Page 45 - The Story of the Cheticamp Rug
ISSUE : Issue 19
Published by Ronald Caplan on 1978/6/1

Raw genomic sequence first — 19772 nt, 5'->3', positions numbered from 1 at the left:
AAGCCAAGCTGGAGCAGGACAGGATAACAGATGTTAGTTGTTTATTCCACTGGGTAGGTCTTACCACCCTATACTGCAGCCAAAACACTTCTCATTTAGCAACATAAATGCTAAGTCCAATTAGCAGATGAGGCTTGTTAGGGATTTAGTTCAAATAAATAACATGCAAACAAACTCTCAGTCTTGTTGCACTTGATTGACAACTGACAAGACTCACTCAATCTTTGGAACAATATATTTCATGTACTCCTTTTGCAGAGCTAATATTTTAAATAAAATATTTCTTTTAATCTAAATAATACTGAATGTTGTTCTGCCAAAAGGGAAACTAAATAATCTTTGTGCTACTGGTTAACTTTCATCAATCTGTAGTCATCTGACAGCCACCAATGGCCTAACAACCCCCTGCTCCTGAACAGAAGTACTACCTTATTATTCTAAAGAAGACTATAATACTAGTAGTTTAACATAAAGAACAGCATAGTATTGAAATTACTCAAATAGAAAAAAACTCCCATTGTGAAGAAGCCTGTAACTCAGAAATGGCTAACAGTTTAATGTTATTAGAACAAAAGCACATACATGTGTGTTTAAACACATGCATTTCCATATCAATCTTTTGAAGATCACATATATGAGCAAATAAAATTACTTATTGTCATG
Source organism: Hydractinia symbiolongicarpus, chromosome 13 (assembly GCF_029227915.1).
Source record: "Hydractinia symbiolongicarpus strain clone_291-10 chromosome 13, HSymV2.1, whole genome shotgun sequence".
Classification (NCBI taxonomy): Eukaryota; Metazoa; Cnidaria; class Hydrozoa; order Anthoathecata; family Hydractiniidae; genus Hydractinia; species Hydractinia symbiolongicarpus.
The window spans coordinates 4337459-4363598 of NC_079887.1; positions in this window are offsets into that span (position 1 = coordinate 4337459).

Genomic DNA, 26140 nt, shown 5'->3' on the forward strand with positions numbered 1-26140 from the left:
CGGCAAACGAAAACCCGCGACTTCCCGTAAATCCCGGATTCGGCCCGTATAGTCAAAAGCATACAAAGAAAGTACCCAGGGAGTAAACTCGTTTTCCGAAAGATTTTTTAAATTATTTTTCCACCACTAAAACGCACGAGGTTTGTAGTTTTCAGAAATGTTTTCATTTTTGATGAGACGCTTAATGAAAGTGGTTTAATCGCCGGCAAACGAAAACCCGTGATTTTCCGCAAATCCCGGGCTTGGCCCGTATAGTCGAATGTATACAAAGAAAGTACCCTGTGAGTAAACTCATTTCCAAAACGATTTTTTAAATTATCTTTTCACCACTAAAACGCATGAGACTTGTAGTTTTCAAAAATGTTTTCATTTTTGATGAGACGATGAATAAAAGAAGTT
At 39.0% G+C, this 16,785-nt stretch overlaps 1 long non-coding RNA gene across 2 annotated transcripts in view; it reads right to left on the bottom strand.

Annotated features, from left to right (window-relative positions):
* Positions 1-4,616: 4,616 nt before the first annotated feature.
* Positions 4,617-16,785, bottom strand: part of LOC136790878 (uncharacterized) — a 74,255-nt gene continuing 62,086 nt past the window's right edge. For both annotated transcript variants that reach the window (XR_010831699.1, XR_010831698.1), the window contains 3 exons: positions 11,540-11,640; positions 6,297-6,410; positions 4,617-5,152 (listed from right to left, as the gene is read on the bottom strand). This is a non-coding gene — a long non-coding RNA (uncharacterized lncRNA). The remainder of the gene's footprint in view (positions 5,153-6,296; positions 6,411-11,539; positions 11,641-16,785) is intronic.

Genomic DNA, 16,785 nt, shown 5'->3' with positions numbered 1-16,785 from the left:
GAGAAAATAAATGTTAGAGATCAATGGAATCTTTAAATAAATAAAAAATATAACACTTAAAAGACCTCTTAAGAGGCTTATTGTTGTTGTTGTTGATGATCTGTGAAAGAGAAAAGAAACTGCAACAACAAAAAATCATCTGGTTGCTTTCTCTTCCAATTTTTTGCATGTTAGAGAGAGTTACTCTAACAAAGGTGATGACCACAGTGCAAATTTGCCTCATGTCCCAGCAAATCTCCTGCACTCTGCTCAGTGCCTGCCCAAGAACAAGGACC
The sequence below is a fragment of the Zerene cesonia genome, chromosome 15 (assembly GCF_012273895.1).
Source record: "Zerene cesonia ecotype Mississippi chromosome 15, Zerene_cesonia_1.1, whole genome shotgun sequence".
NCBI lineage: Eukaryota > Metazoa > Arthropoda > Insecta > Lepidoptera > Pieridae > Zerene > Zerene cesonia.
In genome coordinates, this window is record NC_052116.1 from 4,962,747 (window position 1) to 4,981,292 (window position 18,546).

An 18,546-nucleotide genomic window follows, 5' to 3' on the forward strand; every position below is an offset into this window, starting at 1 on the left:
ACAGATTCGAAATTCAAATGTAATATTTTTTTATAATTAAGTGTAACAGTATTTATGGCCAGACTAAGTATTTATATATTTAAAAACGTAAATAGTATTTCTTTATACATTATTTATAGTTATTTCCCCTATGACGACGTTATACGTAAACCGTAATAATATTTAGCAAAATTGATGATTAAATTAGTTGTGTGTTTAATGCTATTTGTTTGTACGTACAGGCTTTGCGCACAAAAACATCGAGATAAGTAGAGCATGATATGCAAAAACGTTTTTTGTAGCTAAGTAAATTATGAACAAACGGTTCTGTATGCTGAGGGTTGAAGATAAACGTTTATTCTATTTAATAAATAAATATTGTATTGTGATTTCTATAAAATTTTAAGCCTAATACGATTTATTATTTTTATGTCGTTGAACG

treal. They saw some rugs and wrote to me. divide that. I had to oversee that. They'd People would write and ask for ray catalogue, come in the morning. There was one lady, she I had no catalogue. I used to make sketches was dying the yarn. Me, I was piecing the' for them, tell them the colours in a let- canvas. I was buying it by the bolt. My ter • and they had to choose. We made all house was always full of canvas dust and sizes. I had to take the sizes as they were wool. It's a wonder that I'm living. I've coming. Once for me, they had to take a wall eaten more dust. Maybe that's what's kept me out of a house. It was an order 24' by 10'. alive until now. So I was unrolling the can- It is now in the Tadoussac Hotel in Tadous- vas, heavy bolts • 50 yards, 100 yards a sac, Quebec. bolt. I'd cut it the length and then I'd piece it on • passing a thread through it. A (Were frames specially made?) There were false thread like when you'd baste a suit, large frames around already. The ones who Then the women would sew it on the machine, were working with Miss Burke had large an inch lapping. Sew one side and then the frames. A lot of them came to work for me • other. It was strong sewing. Then that way I had to design the rugs. They used to send they had a better chance to hook in both me small pictures and I had to draw them to pieces. They would put it on the frame and scale on the canvas. Big long rugs. But im- hook. (Were they using any old wool?) Oh no I agine the 10* by 24' • it was done in a Now we were using new wool. They used to house, in the upstairs. It was small bed- send their wool to the carding mill. And rooms. And the man took the partition down, they'd get the rolls back and spin it them- took the wall down. It was hard in those selves. But as the orders grew • they were so times. When you have to take a wall down. busy hooking they didn't have time for the But to have a big order like that we earned rest. So I ordered wool from Prince Edward a little more. I think I got $2.25 or $2.75 Island • William Condon and Son. Already a foot for that. (How many people worked on spun. It was the same yarn. We'd send over that?) Seven or eight, I don't know. wool from our sheep. It came back nicely spun. So they just had to wash it and dye (The frame would be set up in the house?) it. That was all. Yes. (And everyone would take turns?) Oh no, not turns. They were hooking • it was a must. (How long did you continue handling rugs?) They were going there in the morning. All Myself, I stopped hooking after I started the people were going there in the morning, designing like this. I suppose I made forty They were working all forenoon. Go to din- rugs for Miss Burke. Let's see. I'm 75. I ner. They come in the afternoon. This would started before Gelas was born and stopped a be a big rug. A small rug, well,* they were few years • then started again when I was doing that taking turns in their homes. But 36- • and stopped when I was 69. When we got on the big ones, you see, if one was working married, Willy and I, he said, "Now you more than the other, you wouldn't be able to won't have to fool with rugs any more." But Known for Quality Products and Careful Service ' Jewelery and Gifts MacDonald Jewelery Limited 357 Charlotte St., Sydn' ?? 864-8318 SHEEP SKINS GAIN FAVOUR Auckland • New Zealanders in large numbers are rediscovering a remedy as old as the father of medicine, Hippocrates. He recommended animal skins for the prevention of bedsoreso In New Zealand especially treated sheep skins are coming into favor for many purposes, both in hospitals and in private homes. Tests in New Zealand hospitals indicated that sheep skins clipped to a length of about one inch of wool are exceedingly effective for the bedridden. The patient lies directly on the woolen surface, preferably without even pajamas. The resilience of the wool and its ability to absorb moisture prevent the harmful effects of perspira? tion at points of pressure. Doctors find that patients who have sheepskins in hospitals are so delighted with them that they are loath to give them up after being discharged. They like the com? fort, ivarmth and luxury of sleeping on the rugs and many have bought similar skins for use at horae. Some persons ivith rheumatism or arthritic conditions have found that they sleep more comfortably on the rugs. The parents of paralyzed children have - found they can leave them longer without having to be turned under such conditions. Skins selected for the purpose are fine quality wool fleece, with the skin carefully chrome tannedo Sheep skin rugs da not need to be washed nearly as frequently as cot? ton sheets, but special washing techniques are necessary. High temperatures must be avoided in washing ajid drying, or the skins shrink, distort or become matted. Rugs of this kind are becoming so poDular that stores are finding difficulty keep- ., • • • .-. SYDNEY SHIP SUPPLY
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